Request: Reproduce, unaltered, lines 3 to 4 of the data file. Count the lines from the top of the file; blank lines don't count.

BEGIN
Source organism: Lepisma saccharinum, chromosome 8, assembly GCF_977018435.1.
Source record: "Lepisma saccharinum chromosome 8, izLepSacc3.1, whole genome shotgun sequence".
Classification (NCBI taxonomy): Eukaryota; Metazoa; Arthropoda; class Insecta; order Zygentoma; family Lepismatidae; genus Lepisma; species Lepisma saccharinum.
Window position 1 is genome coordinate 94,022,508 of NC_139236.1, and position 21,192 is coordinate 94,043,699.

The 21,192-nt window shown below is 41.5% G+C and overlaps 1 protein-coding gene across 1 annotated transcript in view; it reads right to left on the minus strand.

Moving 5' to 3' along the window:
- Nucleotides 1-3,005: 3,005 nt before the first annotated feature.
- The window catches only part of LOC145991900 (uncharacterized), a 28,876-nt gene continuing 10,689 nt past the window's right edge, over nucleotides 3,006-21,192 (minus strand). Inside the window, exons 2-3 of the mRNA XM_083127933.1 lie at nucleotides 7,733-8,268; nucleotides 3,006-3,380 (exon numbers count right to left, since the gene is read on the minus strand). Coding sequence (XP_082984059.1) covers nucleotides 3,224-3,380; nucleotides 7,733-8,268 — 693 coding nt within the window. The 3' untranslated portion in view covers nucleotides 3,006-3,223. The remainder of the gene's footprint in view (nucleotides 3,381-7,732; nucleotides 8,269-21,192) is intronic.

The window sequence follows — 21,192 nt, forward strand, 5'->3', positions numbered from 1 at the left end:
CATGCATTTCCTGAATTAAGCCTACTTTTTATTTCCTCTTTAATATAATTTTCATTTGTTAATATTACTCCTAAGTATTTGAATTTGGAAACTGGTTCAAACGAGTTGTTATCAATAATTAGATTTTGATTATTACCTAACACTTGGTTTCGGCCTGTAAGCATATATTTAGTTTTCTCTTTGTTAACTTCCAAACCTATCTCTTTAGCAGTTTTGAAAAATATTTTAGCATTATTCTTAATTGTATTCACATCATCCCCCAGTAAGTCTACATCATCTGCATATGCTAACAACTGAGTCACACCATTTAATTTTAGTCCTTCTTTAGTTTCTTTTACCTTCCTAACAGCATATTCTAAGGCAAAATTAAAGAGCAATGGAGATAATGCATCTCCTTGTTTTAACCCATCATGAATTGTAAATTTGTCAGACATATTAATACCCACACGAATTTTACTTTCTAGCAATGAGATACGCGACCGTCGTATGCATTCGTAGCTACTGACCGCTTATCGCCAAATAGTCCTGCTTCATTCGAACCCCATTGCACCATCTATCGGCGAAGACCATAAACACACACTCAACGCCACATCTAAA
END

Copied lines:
Classification (NCBI taxonomy): Eukaryota; Metazoa; Arthropoda; class Insecta; order Zygentoma; family Lepismatidae; genus Lepisma; species Lepisma saccharinum.
Window position 1 is genome coordinate 94,022,508 of NC_139236.1, and position 21,192 is coordinate 94,043,699.